April 04, 2006


Being an immigrant in America Fareed Zakaria writes a touching article in the Washington Post on the issue of immigration. He slams Europe's immigration policies. Talking on the failure of the German immigration policy taken in the late 90s to lure tech workers into the country:
The German Green Card was misnamed, because it never, under any circumstances, translated into German citizenship. The U.S. green card, by contrast, is an almost automatic path to becoming American (after five years and a clean record). So Germany was asking bright young professionals to leave their country, culture and families; move thousands of miles away; learn a new language; and work in a strange land -- but without any prospect of ever being part of their new home.
And on the recent immigration debate in the USA:
Many Americans have become enamored of the European approach to immigration -- perhaps without realizing it. Guest workers, penalties, sanctions and deportation are all a part of Europe's mode of dealing with immigrants. The results of this approach have been on display recently in France, where rioting migrant youths again burned cars last week. Across Europe one sees disaffected, alienated immigrants, ripe for radicalism. The immigrant communities deserve their fair share of blame for this, but there's a cycle at work. European societies exclude the immigrants, who become alienated and reject their societies.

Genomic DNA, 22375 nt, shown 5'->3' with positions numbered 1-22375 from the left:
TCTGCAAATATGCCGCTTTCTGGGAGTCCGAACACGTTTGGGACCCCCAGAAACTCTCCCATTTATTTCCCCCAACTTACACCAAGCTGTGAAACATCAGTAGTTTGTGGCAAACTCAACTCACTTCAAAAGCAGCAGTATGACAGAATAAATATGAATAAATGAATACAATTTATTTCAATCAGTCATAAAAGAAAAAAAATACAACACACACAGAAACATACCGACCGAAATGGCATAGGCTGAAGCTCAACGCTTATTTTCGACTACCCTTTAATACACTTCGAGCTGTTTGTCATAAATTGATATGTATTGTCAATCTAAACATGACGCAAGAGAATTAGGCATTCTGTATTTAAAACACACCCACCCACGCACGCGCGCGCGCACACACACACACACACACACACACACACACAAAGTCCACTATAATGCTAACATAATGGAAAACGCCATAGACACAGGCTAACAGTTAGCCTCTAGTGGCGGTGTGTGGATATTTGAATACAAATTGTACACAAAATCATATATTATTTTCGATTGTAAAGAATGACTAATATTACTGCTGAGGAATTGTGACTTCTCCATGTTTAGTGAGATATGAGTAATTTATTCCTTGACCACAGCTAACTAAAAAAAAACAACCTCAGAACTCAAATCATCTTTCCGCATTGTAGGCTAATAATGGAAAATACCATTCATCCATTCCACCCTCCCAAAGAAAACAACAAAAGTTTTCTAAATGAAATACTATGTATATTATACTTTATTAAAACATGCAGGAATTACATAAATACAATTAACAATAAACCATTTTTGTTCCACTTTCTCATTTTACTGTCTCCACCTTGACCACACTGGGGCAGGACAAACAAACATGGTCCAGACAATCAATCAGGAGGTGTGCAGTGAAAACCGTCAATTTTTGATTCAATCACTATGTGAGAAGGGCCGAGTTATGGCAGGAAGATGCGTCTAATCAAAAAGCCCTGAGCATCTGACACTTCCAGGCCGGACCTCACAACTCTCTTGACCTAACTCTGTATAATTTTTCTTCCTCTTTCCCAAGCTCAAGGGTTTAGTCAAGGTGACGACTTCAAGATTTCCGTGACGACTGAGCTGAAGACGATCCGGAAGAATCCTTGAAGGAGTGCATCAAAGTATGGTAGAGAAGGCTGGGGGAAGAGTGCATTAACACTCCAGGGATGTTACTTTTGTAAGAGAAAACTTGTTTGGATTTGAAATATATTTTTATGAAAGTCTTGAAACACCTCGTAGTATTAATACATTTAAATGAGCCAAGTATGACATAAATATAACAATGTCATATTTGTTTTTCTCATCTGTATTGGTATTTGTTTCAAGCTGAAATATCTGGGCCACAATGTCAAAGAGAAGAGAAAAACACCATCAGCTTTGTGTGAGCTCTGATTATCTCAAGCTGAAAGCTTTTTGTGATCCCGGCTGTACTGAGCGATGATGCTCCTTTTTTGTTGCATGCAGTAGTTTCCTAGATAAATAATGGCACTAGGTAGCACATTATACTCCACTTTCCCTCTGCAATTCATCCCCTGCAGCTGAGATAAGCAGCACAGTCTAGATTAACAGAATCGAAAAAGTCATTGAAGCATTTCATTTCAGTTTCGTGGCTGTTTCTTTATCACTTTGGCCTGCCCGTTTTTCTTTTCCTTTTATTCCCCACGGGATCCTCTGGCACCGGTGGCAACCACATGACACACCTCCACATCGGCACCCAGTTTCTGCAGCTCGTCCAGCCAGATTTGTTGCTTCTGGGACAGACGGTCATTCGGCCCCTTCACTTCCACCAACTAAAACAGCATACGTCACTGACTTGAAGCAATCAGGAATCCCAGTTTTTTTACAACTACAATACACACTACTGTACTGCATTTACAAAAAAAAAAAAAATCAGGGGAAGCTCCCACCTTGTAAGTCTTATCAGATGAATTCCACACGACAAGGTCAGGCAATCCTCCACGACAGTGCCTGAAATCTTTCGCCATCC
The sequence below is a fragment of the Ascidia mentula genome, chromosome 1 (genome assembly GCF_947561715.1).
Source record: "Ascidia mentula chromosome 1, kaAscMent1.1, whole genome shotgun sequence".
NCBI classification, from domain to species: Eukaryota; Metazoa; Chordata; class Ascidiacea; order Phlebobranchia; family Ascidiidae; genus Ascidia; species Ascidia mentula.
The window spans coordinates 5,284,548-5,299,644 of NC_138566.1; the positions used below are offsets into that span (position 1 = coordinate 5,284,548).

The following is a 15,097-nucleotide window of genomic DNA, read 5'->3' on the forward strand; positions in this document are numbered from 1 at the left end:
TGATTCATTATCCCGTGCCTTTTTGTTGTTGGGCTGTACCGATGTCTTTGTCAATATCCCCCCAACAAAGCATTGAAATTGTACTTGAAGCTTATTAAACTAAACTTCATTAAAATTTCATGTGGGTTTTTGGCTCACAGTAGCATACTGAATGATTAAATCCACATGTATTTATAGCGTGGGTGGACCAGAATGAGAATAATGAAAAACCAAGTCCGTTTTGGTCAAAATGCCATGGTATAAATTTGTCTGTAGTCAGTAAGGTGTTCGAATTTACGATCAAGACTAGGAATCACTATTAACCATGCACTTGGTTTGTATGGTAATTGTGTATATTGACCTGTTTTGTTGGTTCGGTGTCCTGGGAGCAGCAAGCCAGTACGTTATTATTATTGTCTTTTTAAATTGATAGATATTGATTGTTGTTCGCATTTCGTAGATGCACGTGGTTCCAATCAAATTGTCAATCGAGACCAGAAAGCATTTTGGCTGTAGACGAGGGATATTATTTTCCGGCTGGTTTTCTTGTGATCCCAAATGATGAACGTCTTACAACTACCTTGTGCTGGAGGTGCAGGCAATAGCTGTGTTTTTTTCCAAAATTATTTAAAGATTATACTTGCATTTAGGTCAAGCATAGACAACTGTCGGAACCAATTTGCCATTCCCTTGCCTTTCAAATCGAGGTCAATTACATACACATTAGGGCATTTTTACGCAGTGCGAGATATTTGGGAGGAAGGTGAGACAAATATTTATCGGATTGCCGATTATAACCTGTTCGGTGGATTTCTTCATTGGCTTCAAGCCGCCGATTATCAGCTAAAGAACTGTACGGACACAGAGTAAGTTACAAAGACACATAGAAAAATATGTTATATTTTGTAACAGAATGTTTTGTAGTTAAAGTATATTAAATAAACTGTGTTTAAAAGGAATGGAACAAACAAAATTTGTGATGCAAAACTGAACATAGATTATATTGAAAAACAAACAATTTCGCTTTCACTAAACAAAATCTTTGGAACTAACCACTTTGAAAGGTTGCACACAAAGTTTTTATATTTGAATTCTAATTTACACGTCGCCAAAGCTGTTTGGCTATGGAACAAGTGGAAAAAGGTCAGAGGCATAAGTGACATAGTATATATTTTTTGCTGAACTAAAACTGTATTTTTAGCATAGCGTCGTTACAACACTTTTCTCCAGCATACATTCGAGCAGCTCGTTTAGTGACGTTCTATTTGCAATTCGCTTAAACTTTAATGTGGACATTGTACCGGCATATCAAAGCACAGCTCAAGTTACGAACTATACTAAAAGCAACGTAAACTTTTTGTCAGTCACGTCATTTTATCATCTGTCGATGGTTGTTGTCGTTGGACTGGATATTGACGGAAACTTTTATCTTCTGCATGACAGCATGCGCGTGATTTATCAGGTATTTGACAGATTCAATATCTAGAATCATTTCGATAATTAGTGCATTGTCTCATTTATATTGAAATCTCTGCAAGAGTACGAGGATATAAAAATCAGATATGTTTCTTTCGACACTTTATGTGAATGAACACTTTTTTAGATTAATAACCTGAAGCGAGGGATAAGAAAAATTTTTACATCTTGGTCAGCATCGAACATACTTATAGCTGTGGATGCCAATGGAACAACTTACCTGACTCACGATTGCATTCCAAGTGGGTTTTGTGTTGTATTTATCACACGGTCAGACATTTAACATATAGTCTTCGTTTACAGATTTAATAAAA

So true and he articulates his opinion in two sentences:
America does immigration superbly. Do we really want to junk that for the French approach?


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